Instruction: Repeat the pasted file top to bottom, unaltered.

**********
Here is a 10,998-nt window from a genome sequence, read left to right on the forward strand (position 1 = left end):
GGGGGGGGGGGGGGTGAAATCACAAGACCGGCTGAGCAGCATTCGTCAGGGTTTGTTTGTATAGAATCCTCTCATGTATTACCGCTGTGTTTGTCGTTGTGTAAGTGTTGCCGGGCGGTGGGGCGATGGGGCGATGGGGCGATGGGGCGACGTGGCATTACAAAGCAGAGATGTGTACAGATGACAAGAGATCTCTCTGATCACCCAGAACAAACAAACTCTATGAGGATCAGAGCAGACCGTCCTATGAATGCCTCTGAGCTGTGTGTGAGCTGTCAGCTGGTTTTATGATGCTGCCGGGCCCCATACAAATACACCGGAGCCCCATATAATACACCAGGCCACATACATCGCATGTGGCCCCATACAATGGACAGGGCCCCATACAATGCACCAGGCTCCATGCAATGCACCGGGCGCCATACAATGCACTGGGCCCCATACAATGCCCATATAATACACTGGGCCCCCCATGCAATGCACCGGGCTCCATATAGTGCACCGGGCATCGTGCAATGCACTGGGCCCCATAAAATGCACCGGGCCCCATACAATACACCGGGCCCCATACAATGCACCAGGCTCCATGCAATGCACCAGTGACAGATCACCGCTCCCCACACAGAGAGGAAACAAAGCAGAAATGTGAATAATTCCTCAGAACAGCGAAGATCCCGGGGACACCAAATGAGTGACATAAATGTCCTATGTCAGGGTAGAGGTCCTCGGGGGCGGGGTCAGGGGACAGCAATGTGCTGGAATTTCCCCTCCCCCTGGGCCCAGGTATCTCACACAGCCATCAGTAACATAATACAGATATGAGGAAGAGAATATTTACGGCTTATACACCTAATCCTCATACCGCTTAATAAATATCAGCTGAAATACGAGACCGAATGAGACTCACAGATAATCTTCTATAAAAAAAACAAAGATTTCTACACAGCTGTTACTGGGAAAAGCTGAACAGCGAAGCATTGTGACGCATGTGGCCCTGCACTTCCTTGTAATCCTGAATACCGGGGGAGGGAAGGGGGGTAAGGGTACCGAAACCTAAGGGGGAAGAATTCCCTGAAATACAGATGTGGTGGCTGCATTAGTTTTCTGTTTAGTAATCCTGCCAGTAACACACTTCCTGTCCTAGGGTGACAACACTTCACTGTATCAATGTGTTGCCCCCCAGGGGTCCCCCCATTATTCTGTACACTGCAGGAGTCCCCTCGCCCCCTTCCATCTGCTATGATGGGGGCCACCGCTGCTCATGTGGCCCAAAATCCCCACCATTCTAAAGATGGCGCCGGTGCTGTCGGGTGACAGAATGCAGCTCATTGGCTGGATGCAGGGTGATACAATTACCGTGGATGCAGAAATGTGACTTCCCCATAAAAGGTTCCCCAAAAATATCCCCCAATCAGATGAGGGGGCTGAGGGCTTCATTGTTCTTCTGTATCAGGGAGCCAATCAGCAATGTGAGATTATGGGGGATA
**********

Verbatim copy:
Here is a 10,998-nt window from a genome sequence, read left to right on the forward strand (position 1 = left end):
GGGGGGGGGGGGGGTGAAATCACAAGACCGGCTGAGCAGCATTCGTCAGGGTTTGTTTGTATAGAATCCTCTCATGTATTACCGCTGTGTTTGTCGTTGTGTAAGTGTTGCCGGGCGGTGGGGCGATGGGGCGATGGGGCGATGGGGCGACGTGGCATTACAAAGCAGAGATGTGTACAGATGACAAGAGATCTCTCTGATCACCCAGAACAAACAAACTCTATGAGGATCAGAGCAGACCGTCCTATGAATGCCTCTGAGCTGTGTGTGAGCTGTCAGCTGGTTTTATGATGCTGCCGGGCCCCATACAAATACACCGGAGCCCCATATAATACACCAGGCCACATACATCGCATGTGGCCCCATACAATGGACAGGGCCCCATACAATGCACCAGGCTCCATGCAATGCACCGGGCGCCATACAATGCACTGGGCCCCATACAATGCCCATATAATACACTGGGCCCCCCATGCAATGCACCGGGCTCCATATAGTGCACCGGGCATCGTGCAATGCACTGGGCCCCATAAAATGCACCGGGCCCCATACAATACACCGGGCCCCATACAATGCACCAGGCTCCATGCAATGCACCAGTGACAGATCACCGCTCCCCACACAGAGAGGAAACAAAGCAGAAATGTGAATAATTCCTCAGAACAGCGAAGATCCCGGGGACACCAAATGAGTGACATAAATGTCCTATGTCAGGGTAGAGGTCCTCGGGGGCGGGGTCAGGGGACAGCAATGTGCTGGAATTTCCCCTCCCCCTGGGCCCAGGTATCTCACACAGCCATCAGTAACATAATACAGATATGAGGAAGAGAATATTTACGGCTTATACACCTAATCCTCATACCGCTTAATAAATATCAGCTGAAATACGAGACCGAATGAGACTCACAGATAATCTTCTATAAAAAAAACAAAGATTTCTACACAGCTGTTACTGGGAAAAGCTGAACAGCGAAGCATTGTGACGCATGTGGCCCTGCACTTCCTTGTAATCCTGAATACCGGGGGAGGGAAGGGGGGTAAGGGTACCGAAACCTAAGGGGGAAGAATTCCCTGAAATACAGATGTGGTGGCTGCATTAGTTTTCTGTTTAGTAATCCTGCCAGTAACACACTTCCTGTCCTAGGGTGACAACACTTCACTGTATCAATGTGTTGCCCCCCAGGGGTCCCCCCATTATTCTGTACACTGCAGGAGTCCCCTCGCCCCCTTCCATCTGCTATGATGGGGGCCACCGCTGCTCATGTGGCCCAAAATCCCCACCATTCTAAAGATGGCGCCGGTGCTGTCGGGTGACAGAATGCAGCTCATTGGCTGGATGCAGGGTGATACAATTACCGTGGATGCAGAAATGTGACTTCCCCATAAAAGGTTCCCCAAAAATATCCCCCAATCAGATGAGGGGGCTGAGGGCTTCATTGTTCTTCTGTATCAGGGAGCCAATCAGCAATGTGAGATTATGGGGGATA